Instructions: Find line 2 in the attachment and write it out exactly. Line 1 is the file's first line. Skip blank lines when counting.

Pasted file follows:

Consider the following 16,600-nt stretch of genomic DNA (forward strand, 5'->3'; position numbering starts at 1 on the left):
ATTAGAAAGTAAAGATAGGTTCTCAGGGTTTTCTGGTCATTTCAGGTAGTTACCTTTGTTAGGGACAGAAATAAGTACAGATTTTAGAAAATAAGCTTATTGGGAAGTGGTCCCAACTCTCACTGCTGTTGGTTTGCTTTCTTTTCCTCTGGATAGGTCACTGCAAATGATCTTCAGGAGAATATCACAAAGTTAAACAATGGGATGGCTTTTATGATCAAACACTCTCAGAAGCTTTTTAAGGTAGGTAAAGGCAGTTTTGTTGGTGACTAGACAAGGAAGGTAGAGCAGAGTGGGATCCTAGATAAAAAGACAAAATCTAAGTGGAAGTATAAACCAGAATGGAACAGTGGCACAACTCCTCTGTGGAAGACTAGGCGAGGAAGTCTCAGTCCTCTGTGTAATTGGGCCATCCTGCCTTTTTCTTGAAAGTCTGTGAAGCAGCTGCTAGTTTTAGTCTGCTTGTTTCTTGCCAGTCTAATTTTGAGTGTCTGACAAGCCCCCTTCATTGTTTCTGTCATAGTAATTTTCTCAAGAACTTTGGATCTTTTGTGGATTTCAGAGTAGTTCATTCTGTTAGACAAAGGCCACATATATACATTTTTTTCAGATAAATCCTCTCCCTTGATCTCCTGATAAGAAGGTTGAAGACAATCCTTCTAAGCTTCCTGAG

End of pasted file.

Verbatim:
ATTAGAAAGTAAAGATAGGTTCTCAGGGTTTTCTGGTCATTTCAGGTAGTTACCTTTGTTAGGGACAGAAATAAGTACAGATTTTAGAAAATAAGCTTATTGGGAAGTGGTCCCAACTCTCACTGCTGTTGGTTTGCTTTCTTTTCCTCTGGATAGGTCACTGCAAATGATCTTCAGGAGAATATCACAAAGTTAAACAATGGGATGGCTTTTATGATCAAACACTCTCAGAAGCTTTTTAAGGTAGGTAAAGGCAGTTTTGTTGGTGACTAGACAAGGAAGGTAGAGCAGAGTGGGATCCTAGATAAAAAGACAAAATCTAAGTGGAAGTATAAACCAGAATGGAACAGTGGCACAACTCCTCTGTGGAAGACTAGGCGAGGAAGTCTCAGTCCTCTGTGTAATTGGGCCATCCTGCCTTTTTCTTGAAAGTCTGTGAAGCAGCTGCTAGTTTTAGTCTGCTTGTTTCTTGCCAGTCTAATTTTGAGTGTCTGACAAGCCCCCTTCATTGTTTCTGTCATAGTAATTTTCTCAAGAACTTTGGATCTTTTGTGGATTTCAGAGTAGTTCATTCTGTTAGACAAAGGCCACATATATACATTTTTTTCAGATAAATCCTCTCCCTTGATCTCCTGATAAGAAGGTTGAAGACAATCCTTCTAAGCTTCCTGAG